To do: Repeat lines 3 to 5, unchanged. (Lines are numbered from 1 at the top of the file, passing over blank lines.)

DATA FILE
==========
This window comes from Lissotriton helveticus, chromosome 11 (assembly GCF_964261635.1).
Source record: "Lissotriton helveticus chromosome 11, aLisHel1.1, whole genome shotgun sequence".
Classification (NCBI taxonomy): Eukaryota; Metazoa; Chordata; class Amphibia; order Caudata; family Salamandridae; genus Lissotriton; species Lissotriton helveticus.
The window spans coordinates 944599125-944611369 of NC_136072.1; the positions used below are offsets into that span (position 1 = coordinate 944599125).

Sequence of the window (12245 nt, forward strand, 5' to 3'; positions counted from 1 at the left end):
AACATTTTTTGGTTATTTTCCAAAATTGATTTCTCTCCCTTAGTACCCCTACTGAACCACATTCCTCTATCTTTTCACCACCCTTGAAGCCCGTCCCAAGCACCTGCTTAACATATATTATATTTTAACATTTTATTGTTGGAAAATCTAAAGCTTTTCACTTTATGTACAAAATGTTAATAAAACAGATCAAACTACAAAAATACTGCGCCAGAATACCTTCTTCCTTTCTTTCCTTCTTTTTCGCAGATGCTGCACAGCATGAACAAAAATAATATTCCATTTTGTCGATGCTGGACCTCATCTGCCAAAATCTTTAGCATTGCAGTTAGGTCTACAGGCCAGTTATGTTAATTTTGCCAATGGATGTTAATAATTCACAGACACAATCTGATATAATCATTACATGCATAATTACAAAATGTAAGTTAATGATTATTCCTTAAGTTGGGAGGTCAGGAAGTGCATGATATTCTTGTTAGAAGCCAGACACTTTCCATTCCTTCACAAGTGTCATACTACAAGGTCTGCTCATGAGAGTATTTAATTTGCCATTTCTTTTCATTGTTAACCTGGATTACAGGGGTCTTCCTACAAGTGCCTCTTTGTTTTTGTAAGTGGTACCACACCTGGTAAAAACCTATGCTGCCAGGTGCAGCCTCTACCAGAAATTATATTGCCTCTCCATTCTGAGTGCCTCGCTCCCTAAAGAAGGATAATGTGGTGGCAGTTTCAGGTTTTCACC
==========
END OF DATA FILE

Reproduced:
Classification (NCBI taxonomy): Eukaryota; Metazoa; Chordata; class Amphibia; order Caudata; family Salamandridae; genus Lissotriton; species Lissotriton helveticus.
The window spans coordinates 944599125-944611369 of NC_136072.1; the positions used below are offsets into that span (position 1 = coordinate 944599125).

Sequence of the window (12245 nt, forward strand, 5' to 3'; positions counted from 1 at the left end):